Before I realize what's happening, Agnes is standing on tiptoe between the two of us. "That's mean!" she says, coming to my defense, her lower jaw thrust forward.

The guy lets out a bitter laugh, points his face in her direction. "Whatever, Gollum."

Agnes looks dumbfounded. One hand rises up, index finger punctuating the air. "Shame on you! Just ... just ..."

Nervous laughter bubbles up from the line behind us. Nobody calls Agnes names. Not to her face, anyway.

"Agnes, don't. Let's get out of here." I take hold of my best friend's hand and lower it down, my eyes never leaving Dickhead's face as I pull Agnes away from the line. God knows what he might do. It kills me that I can't come up with a decent comeback. No doubt I'll think of one tonight as I'm falling asleep.

Traces of adrenaline are still pulsing up my spine and through my veins once we get to home ec and start working on our dresses. We never did get to eat lunch. I don't say anything about it, though. Don't bring up the fact that I'm still feeling shaky and combative, even once the weather lets up and a strip of sunshine cuts through the clouds.

After school, Agnes climbs into the booster car seat I installed for her inside El-C, my beater of an El Camino. "You're lucky I have an old car," I told her when I got my license a few months ago. "No airbags in this baby, so we can put your seat in front." El-C does have a truck bed, though. Also big black polka dots that I painted all over her primer-gray paint job.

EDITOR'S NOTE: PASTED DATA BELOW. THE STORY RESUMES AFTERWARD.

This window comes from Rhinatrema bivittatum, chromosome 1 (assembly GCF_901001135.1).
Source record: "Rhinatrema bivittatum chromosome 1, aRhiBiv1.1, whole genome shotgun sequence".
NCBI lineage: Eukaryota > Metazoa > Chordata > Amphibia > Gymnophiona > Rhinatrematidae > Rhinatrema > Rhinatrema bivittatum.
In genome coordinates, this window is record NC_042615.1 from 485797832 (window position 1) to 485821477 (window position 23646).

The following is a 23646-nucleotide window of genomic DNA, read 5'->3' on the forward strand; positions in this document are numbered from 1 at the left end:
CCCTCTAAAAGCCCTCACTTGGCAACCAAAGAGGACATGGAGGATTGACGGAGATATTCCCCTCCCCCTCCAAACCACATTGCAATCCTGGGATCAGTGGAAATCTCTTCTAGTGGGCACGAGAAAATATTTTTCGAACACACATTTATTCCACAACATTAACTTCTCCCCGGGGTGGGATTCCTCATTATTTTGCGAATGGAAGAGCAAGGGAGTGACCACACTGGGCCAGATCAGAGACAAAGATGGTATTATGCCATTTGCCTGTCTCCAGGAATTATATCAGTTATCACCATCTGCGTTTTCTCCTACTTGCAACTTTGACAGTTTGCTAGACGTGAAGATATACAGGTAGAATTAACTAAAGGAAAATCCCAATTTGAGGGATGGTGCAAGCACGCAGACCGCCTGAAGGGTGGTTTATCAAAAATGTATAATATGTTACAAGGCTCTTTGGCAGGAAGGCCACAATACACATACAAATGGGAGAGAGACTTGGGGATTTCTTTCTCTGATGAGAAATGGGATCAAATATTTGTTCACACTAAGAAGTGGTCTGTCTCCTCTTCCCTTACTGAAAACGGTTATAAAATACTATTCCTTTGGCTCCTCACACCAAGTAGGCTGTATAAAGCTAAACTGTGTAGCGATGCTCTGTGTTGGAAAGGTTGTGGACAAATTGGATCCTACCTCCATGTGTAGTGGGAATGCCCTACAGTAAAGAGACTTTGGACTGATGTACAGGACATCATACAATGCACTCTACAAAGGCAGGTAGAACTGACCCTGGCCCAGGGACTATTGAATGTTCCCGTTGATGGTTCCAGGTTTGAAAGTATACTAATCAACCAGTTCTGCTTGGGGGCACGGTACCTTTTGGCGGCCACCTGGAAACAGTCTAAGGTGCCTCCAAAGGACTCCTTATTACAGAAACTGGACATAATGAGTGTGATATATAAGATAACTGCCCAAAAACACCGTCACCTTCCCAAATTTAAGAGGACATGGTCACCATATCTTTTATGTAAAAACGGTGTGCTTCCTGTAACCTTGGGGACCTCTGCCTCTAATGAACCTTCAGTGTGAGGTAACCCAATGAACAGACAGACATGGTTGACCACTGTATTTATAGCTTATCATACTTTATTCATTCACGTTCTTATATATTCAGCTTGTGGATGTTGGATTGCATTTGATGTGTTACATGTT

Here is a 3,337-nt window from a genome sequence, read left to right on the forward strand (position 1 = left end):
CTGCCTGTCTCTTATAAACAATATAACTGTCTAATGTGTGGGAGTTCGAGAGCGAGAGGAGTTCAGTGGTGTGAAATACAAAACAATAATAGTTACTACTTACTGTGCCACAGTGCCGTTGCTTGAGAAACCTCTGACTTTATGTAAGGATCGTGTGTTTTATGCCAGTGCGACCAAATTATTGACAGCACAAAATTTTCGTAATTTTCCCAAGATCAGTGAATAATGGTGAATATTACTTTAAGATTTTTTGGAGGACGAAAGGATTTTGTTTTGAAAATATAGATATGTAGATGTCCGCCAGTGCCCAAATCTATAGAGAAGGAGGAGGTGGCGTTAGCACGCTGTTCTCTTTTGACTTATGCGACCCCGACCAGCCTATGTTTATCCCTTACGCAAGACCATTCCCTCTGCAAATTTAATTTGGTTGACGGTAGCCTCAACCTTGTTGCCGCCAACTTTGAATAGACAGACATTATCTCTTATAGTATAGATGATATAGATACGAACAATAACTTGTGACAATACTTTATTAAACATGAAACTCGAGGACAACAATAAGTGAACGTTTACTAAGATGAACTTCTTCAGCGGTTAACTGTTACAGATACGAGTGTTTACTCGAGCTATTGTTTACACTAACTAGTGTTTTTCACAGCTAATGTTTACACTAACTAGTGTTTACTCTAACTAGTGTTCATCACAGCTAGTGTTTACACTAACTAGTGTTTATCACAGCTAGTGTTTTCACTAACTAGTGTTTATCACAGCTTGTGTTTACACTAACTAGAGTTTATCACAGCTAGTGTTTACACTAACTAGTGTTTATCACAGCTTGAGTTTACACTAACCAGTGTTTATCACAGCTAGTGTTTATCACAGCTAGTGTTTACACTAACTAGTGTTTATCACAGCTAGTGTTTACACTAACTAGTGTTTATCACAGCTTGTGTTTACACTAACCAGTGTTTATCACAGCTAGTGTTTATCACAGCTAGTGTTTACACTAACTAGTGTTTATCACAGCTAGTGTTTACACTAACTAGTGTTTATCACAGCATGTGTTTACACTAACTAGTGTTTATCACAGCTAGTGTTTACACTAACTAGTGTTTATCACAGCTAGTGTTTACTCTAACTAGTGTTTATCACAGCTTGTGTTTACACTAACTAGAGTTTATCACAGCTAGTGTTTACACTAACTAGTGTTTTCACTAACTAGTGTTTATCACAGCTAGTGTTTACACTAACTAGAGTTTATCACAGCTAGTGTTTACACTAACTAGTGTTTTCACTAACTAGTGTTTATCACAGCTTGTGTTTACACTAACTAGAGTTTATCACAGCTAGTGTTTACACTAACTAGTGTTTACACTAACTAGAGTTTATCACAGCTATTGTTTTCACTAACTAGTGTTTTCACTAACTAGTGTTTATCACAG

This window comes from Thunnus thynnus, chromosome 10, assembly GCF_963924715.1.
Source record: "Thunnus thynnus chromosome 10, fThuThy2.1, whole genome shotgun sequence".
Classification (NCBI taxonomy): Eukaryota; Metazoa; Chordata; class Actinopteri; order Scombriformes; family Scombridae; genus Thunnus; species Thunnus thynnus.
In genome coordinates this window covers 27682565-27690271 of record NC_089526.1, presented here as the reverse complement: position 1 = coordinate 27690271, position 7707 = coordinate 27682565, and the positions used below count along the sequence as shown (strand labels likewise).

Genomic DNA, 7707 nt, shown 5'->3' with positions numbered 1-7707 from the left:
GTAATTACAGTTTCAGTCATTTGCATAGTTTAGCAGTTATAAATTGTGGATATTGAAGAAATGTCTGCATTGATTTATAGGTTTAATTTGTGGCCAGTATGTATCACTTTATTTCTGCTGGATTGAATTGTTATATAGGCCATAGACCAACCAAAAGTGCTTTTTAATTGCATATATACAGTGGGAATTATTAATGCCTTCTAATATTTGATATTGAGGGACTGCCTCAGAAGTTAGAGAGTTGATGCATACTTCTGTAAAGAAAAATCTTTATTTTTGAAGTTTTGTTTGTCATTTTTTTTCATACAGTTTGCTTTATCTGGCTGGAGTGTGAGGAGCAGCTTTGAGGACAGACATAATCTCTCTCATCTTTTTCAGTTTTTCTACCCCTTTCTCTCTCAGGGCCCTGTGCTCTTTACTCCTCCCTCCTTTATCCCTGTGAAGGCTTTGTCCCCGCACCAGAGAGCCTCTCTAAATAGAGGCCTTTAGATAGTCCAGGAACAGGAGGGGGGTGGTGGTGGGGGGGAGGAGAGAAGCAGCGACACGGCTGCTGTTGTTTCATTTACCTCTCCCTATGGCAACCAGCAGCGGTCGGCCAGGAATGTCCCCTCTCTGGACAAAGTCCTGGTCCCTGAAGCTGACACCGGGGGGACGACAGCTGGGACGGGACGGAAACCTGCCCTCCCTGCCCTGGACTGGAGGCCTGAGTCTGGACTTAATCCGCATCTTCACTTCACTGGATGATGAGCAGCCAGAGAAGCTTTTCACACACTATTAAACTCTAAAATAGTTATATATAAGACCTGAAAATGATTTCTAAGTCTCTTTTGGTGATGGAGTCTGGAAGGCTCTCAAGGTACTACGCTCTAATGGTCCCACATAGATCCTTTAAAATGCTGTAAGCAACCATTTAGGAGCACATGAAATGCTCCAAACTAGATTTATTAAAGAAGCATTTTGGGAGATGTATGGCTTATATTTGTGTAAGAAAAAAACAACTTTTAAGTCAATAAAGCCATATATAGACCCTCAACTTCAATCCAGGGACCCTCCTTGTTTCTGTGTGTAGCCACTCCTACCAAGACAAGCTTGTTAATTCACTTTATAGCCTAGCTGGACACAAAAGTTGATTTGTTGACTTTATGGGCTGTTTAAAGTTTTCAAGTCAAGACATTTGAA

"Anarchy in the UK" blasts from the ancient speakers as soon as I turn the key in the ignition. Agnes puts her fingers in her ears, even though I know she likes this song. She once told me her favorite part is when Johnny Rotten's voice cracks as he's singing about the Irish Republican Army.

Ever since we left the cafeteria, Agnes has stayed quiet. Now she's staring out the passenger side window. When we're a few blocks away from school, she reaches toward the stereo and turns down the music. "Did you recognize him?" she asks me.

"Who?" I'm already pretending that what happened didn't happen. Already stuffing it down the way I do.

"That guy from the lunch line. Boone Craddock."

"Of course," I respond. "What an ass." I'd say something worse about him, like the word that's been at the tip of my tongue since lunchtime — the one that starts with mother and ends with -ucker — but Agnes doesn't like it when I use words like that.

"He didn't use to be an ass."

"People change, Agnes." The words come out harsher than I mean for them to, and I instantly wish I could take them back. But just the name of that, that ... I can hardly stand to even think his name, much less say it.